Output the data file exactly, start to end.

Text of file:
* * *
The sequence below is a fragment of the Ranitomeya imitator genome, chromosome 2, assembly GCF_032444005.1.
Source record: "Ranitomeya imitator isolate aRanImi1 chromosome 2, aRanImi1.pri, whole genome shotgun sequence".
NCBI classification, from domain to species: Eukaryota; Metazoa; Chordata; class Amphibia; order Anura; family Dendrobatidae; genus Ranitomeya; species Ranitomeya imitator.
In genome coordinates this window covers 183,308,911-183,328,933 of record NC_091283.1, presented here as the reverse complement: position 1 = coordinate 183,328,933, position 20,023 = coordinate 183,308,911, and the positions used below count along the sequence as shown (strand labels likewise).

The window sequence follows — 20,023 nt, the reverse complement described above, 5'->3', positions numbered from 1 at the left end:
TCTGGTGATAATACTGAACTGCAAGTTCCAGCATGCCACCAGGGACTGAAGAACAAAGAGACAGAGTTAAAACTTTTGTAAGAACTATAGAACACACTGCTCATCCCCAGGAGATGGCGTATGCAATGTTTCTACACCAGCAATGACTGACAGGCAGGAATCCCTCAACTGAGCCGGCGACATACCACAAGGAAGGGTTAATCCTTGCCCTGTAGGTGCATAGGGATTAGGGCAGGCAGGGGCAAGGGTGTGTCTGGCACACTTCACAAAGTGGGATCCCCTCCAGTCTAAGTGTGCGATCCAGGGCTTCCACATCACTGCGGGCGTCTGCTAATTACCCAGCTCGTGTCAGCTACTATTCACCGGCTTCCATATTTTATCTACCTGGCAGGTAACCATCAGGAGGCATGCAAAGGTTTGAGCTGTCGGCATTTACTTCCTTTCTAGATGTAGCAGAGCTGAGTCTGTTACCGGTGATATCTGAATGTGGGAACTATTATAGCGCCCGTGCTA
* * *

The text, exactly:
The sequence below is a fragment of the Ranitomeya imitator genome, chromosome 2, assembly GCF_032444005.1.
Source record: "Ranitomeya imitator isolate aRanImi1 chromosome 2, aRanImi1.pri, whole genome shotgun sequence".
NCBI classification, from domain to species: Eukaryota; Metazoa; Chordata; class Amphibia; order Anura; family Dendrobatidae; genus Ranitomeya; species Ranitomeya imitator.
In genome coordinates this window covers 183,308,911-183,328,933 of record NC_091283.1, presented here as the reverse complement: position 1 = coordinate 183,328,933, position 20,023 = coordinate 183,308,911, and the positions used below count along the sequence as shown (strand labels likewise).

The window sequence follows — 20,023 nt, the reverse complement described above, 5'->3', positions numbered from 1 at the left end:
TCTGGTGATAATACTGAACTGCAAGTTCCAGCATGCCACCAGGGACTGAAGAACAAAGAGACAGAGTTAAAACTTTTGTAAGAACTATAGAACACACTGCTCATCCCCAGGAGATGGCGTATGCAATGTTTCTACACCAGCAATGACTGACAGGCAGGAATCCCTCAACTGAGCCGGCGACATACCACAAGGAAGGGTTAATCCTTGCCCTGTAGGTGCATAGGGATTAGGGCAGGCAGGGGCAAGGGTGTGTCTGGCACACTTCACAAAGTGGGATCCCCTCCAGTCTAAGTGTGCGATCCAGGGCTTCCACATCACTGCGGGCGTCTGCTAATTACCCAGCTCGTGTCAGCTACTATTCACCGGCTTCCATATTTTATCTACCTGGCAGGTAACCATCAGGAGGCATGCAAAGGTTTGAGCTGTCGGCATTTACTTCCTTTCTAGATGTAGCAGAGCTGAGTCTGTTACCGGTGATATCTGAATGTGGGAACTATTATAGCGCCCGTGCTA